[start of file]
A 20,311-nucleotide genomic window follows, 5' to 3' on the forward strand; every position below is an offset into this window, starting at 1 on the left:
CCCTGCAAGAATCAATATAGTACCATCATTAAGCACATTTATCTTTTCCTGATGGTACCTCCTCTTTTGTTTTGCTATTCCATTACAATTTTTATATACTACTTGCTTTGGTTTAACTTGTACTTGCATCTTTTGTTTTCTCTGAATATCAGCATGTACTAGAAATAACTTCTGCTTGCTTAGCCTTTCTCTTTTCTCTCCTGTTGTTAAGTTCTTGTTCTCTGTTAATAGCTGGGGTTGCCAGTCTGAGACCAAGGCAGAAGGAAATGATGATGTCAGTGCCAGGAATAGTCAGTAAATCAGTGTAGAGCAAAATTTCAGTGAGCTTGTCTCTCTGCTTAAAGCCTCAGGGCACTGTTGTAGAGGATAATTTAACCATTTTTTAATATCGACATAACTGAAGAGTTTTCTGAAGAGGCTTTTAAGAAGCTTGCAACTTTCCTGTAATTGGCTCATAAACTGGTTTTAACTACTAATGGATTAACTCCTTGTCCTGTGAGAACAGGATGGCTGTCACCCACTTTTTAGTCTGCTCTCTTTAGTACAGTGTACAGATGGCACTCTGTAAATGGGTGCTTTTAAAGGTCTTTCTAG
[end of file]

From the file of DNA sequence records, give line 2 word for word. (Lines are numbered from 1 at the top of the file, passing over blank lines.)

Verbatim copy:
CCCTGCAAGAATCAATATAGTACCATCATTAAGCACATTTATCTTTTCCTGATGGTACCTCCTCTTTTGTTTTGCTATTCCATTACAATTTTTATATACTACTTGCTTTGGTTTAACTTGTACTTGCATCTTTTGTTTTCTCTGAATATCAGCATGTACTAGAAATAACTTCTGCTTGCTTAGCCTTTCTCTTTTCTCTCCTGTTGTTAAGTTCTTGTTCTCTGTTAATAGCTGGGGTTGCCAGTCTGAGACCAAGGCAGAAGGAAATGATGATGTCAGTGCCAGGAATAGTCAGTAAATCAGTGTAGAGCAAAATTTCAGTGAGCTTGTCTCTCTGCTTAAAGCCTCAGGGCACTGTTGTAGAGGATAATTTAACCATTTTTTAATATCGACATAACTGAAGAGTTTTCTGAAGAGGCTTTTAAGAAGCTTGCAACTTTCCTGTAATTGGCTCATAAACTGGTTTTAACTACTAATGGATTAACTCCTTGTCCTGTGAGAACAGGATGGCTGTCACCCACTTTTTAGTCTGCTCTCTTTAGTACAGTGTACAGATGGCACTCTGTAAATGGGTGCTTTTAAAGGTCTTTCTAG